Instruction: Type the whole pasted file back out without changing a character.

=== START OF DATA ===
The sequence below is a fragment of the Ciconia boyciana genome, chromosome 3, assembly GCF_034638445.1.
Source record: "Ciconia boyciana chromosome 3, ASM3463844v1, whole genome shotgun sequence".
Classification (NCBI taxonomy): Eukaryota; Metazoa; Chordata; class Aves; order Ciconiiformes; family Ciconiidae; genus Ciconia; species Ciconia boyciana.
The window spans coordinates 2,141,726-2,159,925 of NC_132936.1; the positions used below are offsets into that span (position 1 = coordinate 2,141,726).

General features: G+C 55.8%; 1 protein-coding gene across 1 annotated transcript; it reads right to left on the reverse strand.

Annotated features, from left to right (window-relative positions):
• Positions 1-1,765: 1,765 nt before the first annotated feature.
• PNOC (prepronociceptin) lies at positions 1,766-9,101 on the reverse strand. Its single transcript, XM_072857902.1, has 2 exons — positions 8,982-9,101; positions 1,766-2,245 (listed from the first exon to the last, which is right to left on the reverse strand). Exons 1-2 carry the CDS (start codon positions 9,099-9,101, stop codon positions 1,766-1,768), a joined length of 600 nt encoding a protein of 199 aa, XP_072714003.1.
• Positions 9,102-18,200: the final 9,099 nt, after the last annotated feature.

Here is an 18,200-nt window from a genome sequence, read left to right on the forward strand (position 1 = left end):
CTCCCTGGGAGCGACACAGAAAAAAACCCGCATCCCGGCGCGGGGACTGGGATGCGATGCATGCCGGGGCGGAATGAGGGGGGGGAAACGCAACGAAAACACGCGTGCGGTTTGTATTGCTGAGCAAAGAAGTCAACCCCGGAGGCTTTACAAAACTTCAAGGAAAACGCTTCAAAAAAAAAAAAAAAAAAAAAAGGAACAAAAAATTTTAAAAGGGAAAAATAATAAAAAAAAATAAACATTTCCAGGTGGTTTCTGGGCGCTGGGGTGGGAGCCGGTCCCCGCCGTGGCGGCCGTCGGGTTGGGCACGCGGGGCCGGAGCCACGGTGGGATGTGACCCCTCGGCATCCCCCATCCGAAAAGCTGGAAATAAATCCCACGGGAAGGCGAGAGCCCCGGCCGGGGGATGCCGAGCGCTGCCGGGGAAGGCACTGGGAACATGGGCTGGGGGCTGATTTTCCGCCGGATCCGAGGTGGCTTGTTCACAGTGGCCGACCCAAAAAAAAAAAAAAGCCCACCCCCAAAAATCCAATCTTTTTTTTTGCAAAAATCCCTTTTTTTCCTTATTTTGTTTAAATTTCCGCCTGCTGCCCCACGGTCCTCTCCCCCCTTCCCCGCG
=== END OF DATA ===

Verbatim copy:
The sequence below is a fragment of the Ciconia boyciana genome, chromosome 3, assembly GCF_034638445.1.
Source record: "Ciconia boyciana chromosome 3, ASM3463844v1, whole genome shotgun sequence".
Classification (NCBI taxonomy): Eukaryota; Metazoa; Chordata; class Aves; order Ciconiiformes; family Ciconiidae; genus Ciconia; species Ciconia boyciana.
The window spans coordinates 2,141,726-2,159,925 of NC_132936.1; the positions used below are offsets into that span (position 1 = coordinate 2,141,726).

General features: G+C 55.8%; 1 protein-coding gene across 1 annotated transcript; it reads right to left on the reverse strand.

Annotated features, from left to right (window-relative positions):
• Positions 1-1,765: 1,765 nt before the first annotated feature.
• PNOC (prepronociceptin) lies at positions 1,766-9,101 on the reverse strand. Its single transcript, XM_072857902.1, has 2 exons — positions 8,982-9,101; positions 1,766-2,245 (listed from the first exon to the last, which is right to left on the reverse strand). Exons 1-2 carry the CDS (start codon positions 9,099-9,101, stop codon positions 1,766-1,768), a joined length of 600 nt encoding a protein of 199 aa, XP_072714003.1.
• Positions 9,102-18,200: the final 9,099 nt, after the last annotated feature.

Here is an 18,200-nt window from a genome sequence, read left to right on the forward strand (position 1 = left end):
CTCCCTGGGAGCGACACAGAAAAAAACCCGCATCCCGGCGCGGGGACTGGGATGCGATGCATGCCGGGGCGGAATGAGGGGGGGGAAACGCAACGAAAACACGCGTGCGGTTTGTATTGCTGAGCAAAGAAGTCAACCCCGGAGGCTTTACAAAACTTCAAGGAAAACGCTTCAAAAAAAAAAAAAAAAAAAAAAGGAACAAAAAATTTTAAAAGGGAAAAATAATAAAAAAAAATAAACATTTCCAGGTGGTTTCTGGGCGCTGGGGTGGGAGCCGGTCCCCGCCGTGGCGGCCGTCGGGTTGGGCACGCGGGGCCGGAGCCACGGTGGGATGTGACCCCTCGGCATCCCCCATCCGAAAAGCTGGAAATAAATCCCACGGGAAGGCGAGAGCCCCGGCCGGGGGATGCCGAGCGCTGCCGGGGAAGGCACTGGGAACATGGGCTGGGGGCTGATTTTCCGCCGGATCCGAGGTGGCTTGTTCACAGTGGCCGACCCAAAAAAAAAAAAAAGCCCACCCCCAAAAATCCAATCTTTTTTTTTGCAAAAATCCCTTTTTTTCCTTATTTTGTTTAAATTTCCGCCTGCTGCCCCACGGTCCTCTCCCCCCTTCCCCGCG